A further option is to look at Microsoft's hosted Exchange service - typically pitched at Office365 (small business) users.
    Your choice based on skill, budget, security concerns....

    Currently I'm piloting this using a outlook.com account (I'm cheap). The biggest challenge (which you will probably find on any subscription imap service) is it was VERY time consuming & tedious to load the e-mail archive (only 6GB and a few thousand emails) back into the Outlook.com account. Bulk uploads look like an "attack" and the host responds by closing down the pipe or throttling the number of requests.
    For a desktop client like TB on a pc with lots of space you can obviously tell TB to sync some or all folders. This means you can access your archive even when offline or on a slow connection.

  3. #3
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    I've considered the IMAP option and my ISP supports it and I may change to it next year. The only thing that has kept me using POP3 is messages going back to 2002 that I need to keep and do refer back to from time to time. I can probably just archive these and leave the newer stuff on the mail server for 6 months or so then archive it locally.
    Graham Smith
    DataSmith, Delaware
    "For every expert there is an equal and opposite expert.", Arthur C. Clarke (1917 - 2008)

  4. #4
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    If your ISP supports IMAP ask them if you can just change your POP3 account to an IMAP account.
    Then (like I did) you migrate your archive of old e-mail messages back onto the IMAP server and create a mirror of the current folder structure that you have in TB. That's the tedious part and might take a number of sessions over several weeks or months...

    If you have to create a new e-mail address to go with the IMAP account then set up both in TB and as new stuff comes into the POP account copy it to the IMAP account (& migrate the archive over time).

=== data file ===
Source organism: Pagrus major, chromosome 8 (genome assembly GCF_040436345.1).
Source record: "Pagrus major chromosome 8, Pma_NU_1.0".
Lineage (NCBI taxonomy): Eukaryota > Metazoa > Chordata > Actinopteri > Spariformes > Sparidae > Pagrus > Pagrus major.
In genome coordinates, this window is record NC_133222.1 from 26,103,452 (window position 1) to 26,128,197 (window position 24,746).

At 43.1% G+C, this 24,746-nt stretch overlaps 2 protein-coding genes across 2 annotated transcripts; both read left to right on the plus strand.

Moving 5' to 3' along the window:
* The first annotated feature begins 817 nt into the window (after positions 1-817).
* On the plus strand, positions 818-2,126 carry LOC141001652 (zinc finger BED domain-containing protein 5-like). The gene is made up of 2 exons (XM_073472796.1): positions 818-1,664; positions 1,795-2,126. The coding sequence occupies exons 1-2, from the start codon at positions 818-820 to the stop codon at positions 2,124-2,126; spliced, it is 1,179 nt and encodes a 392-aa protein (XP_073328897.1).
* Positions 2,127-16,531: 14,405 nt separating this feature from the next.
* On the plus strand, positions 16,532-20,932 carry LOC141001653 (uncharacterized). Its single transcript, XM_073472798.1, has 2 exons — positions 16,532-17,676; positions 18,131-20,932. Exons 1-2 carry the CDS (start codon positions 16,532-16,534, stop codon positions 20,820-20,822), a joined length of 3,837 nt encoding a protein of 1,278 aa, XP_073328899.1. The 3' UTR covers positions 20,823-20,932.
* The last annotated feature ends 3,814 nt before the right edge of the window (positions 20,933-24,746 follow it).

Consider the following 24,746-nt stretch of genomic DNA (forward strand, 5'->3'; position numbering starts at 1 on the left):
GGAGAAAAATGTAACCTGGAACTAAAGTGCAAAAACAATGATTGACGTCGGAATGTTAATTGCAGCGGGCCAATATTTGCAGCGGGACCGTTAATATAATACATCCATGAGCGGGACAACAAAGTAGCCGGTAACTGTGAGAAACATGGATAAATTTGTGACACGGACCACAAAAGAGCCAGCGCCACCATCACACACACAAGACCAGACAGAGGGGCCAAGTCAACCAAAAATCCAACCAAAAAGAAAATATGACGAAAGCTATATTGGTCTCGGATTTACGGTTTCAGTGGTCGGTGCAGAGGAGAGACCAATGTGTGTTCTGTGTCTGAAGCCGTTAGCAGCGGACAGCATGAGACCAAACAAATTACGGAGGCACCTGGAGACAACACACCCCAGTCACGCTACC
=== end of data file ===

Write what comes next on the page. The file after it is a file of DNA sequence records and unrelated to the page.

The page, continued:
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    Here is where I am on this... My ISP supports both POP and IMAP but there is 120MB limit on storage. I do, in fact, use an IMAP email client on an iPad to read mail sometimes and then download it to my laptop using POP later.

    What I'm wondering is if I can use an IMAP client on a day-to-day basis and then archive the email using POP periodically. I'm going to have to spend some quality time with Thunderbird to be able to see how to make this work but there doesn't seem to be any reason why I can't.
    Graham Smith
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    "For every expert there is an equal and opposite expert.", Arthur C. Clarke (1917 - 2008)

  6. #6
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    Ouch, 120MB is tiny. Can you change mail provider?

    cheers, Paul

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    Quote Originally Posted by Paul T View Post
    Ouch, 120MB is tiny. Can you change mail provider?
    I could but I've had this email account for about 20yrs and there are people in several countries that I correspond with. Hate to have to change it. I could probably get it expanded but have never had the need.
    Graham Smith
    DataSmith, Delaware
    "For every expert there is an equal and opposite expert.", Arthur C. Clarke (1917 - 2008)

  8. #8
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    Quote Originally Posted by gsmith-plm View Post
    I could but I've had this email account for about 20yrs and there are people in several countries that I correspond with. Hate to have to change it. I could probably get it expanded but have never had the need.
    What you want to do is certainly feasible. The longer the interval between downloading to you offline archive the greater the risk of hitting the 120MB limit.

    If you are happy having your mail archive local (& have it backed up - Mozilla have a tool for that) it's a minimum effort solution.

    I went with an IMAP archive solution (which has a painful migration process for the archive) but will give me access to my archive from any device, any place. Some people maintain an anonymous archive account and they forward / copy mail from their "public facing" accounts to the archive account.

    Overall I guess the thread has gone some what off the topic of TB & One Drive - yes you can do it, but not to service multiple mail clients, to how to manage e-mail accounts and mail archives...

  9. #9